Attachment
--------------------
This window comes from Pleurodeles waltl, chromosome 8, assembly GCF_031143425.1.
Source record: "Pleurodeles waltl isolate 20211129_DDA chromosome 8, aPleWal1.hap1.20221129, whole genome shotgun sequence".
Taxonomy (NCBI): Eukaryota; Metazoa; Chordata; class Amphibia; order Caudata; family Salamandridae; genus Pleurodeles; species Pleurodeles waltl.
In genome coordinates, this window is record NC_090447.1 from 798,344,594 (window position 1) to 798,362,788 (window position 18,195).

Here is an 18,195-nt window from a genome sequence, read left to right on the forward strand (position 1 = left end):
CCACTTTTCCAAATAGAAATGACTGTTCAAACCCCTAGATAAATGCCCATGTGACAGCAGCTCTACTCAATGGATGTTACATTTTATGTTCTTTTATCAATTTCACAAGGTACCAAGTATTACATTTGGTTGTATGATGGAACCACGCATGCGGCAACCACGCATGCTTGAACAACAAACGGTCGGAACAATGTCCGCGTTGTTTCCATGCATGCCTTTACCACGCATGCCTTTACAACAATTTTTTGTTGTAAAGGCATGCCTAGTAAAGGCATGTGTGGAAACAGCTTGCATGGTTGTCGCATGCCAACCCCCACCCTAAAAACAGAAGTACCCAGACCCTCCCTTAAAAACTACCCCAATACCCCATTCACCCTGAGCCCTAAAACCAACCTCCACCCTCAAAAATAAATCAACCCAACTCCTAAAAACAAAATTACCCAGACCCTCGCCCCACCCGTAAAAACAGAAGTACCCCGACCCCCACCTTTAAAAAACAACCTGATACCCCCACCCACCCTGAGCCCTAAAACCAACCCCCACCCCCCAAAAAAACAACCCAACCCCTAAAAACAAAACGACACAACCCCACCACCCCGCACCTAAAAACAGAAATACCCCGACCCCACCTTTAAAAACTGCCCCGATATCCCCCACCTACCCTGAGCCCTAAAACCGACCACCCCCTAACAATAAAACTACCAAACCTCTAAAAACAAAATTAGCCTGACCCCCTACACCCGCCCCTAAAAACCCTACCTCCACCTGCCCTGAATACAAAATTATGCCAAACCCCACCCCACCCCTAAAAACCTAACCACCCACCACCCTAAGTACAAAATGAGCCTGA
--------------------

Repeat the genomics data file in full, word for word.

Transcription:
This window comes from Pleurodeles waltl, chromosome 8, assembly GCF_031143425.1.
Source record: "Pleurodeles waltl isolate 20211129_DDA chromosome 8, aPleWal1.hap1.20221129, whole genome shotgun sequence".
Taxonomy (NCBI): Eukaryota; Metazoa; Chordata; class Amphibia; order Caudata; family Salamandridae; genus Pleurodeles; species Pleurodeles waltl.
In genome coordinates, this window is record NC_090447.1 from 798,344,594 (window position 1) to 798,362,788 (window position 18,195).

Here is an 18,195-nt window from a genome sequence, read left to right on the forward strand (position 1 = left end):
CCACTTTTCCAAATAGAAATGACTGTTCAAACCCCTAGATAAATGCCCATGTGACAGCAGCTCTACTCAATGGATGTTACATTTTATGTTCTTTTATCAATTTCACAAGGTACCAAGTATTACATTTGGTTGTATGATGGAACCACGCATGCGGCAACCACGCATGCTTGAACAACAAACGGTCGGAACAATGTCCGCGTTGTTTCCATGCATGCCTTTACCACGCATGCCTTTACAACAATTTTTTGTTGTAAAGGCATGCCTAGTAAAGGCATGTGTGGAAACAGCTTGCATGGTTGTCGCATGCCAACCCCCACCCTAAAAACAGAAGTACCCAGACCCTCCCTTAAAAACTACCCCAATACCCCATTCACCCTGAGCCCTAAAACCAACCTCCACCCTCAAAAATAAATCAACCCAACTCCTAAAAACAAAATTACCCAGACCCTCGCCCCACCCGTAAAAACAGAAGTACCCCGACCCCCACCTTTAAAAAACAACCTGATACCCCCACCCACCCTGAGCCCTAAAACCAACCCCCACCCCCCAAAAAAACAACCCAACCCCTAAAAACAAAACGACACAACCCCACCACCCCGCACCTAAAAACAGAAATACCCCGACCCCACCTTTAAAAACTGCCCCGATATCCCCCACCTACCCTGAGCCCTAAAACCGACCACCCCCTAACAATAAAACTACCAAACCTCTAAAAACAAAATTAGCCTGACCCCCTACACCCGCCCCTAAAAACCCTACCTCCACCTGCCCTGAATACAAAATTATGCCAAACCCCACCCCACCCCTAAAAACCTAACCACCCACCACCCTAAGTACAAAATGAGCCTGA